Imagine a series of video cameras surveying vehicular traffic around the St. Louis Arch. The video cameras are programmed to detect anomalies in traffic patterns, and one of them tracks a vehicle traveling erratically. Data from the video camera is relayed to a computer with specialized software that applies automatic target recognition (ATR) technology. This software, within two minutes of receipt, breaks the video data down and identifies the vehicle as one likely wired with explosives. An alarm is then issued to security personnel to intercept the vehicle or provide further barriers so that the vehicle cannot deliver its malevolent goods.
Two researchers at Washington University in St. Louis have the expertise and are in the early stages of collaboration to one day test such a system. Jody O’Sullivan, Ph.D., professor of electrical engineering, is an expert in ATR. Robert Pless, Ph.D., assistant professor of computer science, is an expert in computer vision and has developed several cameras that are “trained” to detect suspicious movement. The researchers are assistant directors of Washington University’s Center for Security Technologies, a research center devoted to developing technologies that safeguard the United States against terrorist attack.
Ronald Indeck, Ph.D., Das Family Distinguished Professor of Electrical Engineering is director of the center, which features nearly 40 interdisciplinary collaborators. The Center was founded in early 2002 to address the fundamental scientific and engineering questions that arise in the design of advanced security systems. The primary motivation for the technical direction of projects is to provide the basis for new industries and to assist the government and existing corporations through collaboration. The goal is technology development to defend against an array of threats, including: cybersecurity, critical infrastructures, environmental catastrophes and natural disasters, among other possibilities.
“We are building on many years of knowledge, modeling and imagery expertise to make advances in specific areas important to homeland security,’ O’Sullivan said.
Video surveillance is being deployed in more and more places as a security tool, Pless said. With all the video data being collected, it is important to isolate important events and unusual behavior. Pless recently has developed new methods for capturing the “typical” motions that a surveillance camera might see. He and his research students have written programs to automatically mark objects that are not following the typical motions — that are behaving erratically. Whether these objects are threats depends on identifying what these objects are.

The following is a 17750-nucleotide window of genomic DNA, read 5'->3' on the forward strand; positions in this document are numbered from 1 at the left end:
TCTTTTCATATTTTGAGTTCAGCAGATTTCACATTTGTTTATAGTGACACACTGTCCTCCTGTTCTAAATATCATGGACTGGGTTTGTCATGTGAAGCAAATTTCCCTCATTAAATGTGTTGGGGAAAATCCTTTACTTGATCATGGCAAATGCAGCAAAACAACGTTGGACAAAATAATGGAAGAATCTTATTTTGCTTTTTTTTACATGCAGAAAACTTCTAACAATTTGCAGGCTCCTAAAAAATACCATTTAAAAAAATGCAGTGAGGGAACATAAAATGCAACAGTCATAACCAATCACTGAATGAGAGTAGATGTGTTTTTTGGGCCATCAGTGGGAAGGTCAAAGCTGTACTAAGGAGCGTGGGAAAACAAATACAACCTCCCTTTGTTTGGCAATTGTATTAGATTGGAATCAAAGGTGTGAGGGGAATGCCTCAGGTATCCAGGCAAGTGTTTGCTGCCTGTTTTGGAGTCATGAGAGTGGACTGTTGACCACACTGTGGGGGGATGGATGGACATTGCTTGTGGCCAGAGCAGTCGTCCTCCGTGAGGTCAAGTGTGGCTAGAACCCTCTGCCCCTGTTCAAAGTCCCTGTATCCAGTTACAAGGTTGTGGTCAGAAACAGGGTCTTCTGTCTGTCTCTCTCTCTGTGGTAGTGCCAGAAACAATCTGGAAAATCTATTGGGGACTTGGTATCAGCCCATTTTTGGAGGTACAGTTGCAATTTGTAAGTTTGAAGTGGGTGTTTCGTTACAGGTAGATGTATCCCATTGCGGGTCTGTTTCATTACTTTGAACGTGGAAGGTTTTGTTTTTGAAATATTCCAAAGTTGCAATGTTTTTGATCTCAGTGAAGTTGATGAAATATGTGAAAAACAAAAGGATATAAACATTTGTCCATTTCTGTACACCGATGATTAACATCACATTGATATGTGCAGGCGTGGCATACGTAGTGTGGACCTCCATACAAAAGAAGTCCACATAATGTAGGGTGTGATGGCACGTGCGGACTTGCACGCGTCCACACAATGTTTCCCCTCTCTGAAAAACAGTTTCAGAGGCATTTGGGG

Automatic target recognition is a component of the nation’s military. Various aircraft from helicopters to fighter pilots to drones use the technology to spot tanks, troops, vehicles or missiles in uncertain visual environments. O’Sullivan has nearly two decades of experience in imaging science, radar and ATR, among other areas. His skills are in modeling the physics of scenes and sensors and then deriving algorithms — mathematical programs — based on these models. He and his research group implement these algorithms in software and then tests whether the software is an accurate model of how the sensor responds to the scene.
O’Sullivan’s ATR approach is different than prevailing ATR technology in that the systems he designs are capable of updating their knowledge by computing on the fly. Most ATR systems now take an input, process it and give an answer in a certain amount of time, say, 60 seconds. The time component always stays the same, and the algorithm cannot compute longer than that. O’Sullivan’s approach, on the other hand, would allow the system to make a decision taking longer, say two minutes, which makes the decision more reliable because of increased computations. It would also allow the system to take a shorter amount of time, say 25 seconds, to identify a target. His system also has a framework for predicting how the performance of the system varies as the amount of time allotted for recognition varies.
“No ATR technology can be 100 percent accurate,” O’Sullivan said. “We think our approach can produce more reliable estimates. We know the military is interested. They see our approach as a good way to think of adapting systems in the future.”
The fusion of O’Sullivan’s ATR theory and Pless’s video cameras also could be used in fingerprint identification, voice recognition, face recognition, and gait recognition applications, which could be used in a wide variety of homeland security devices.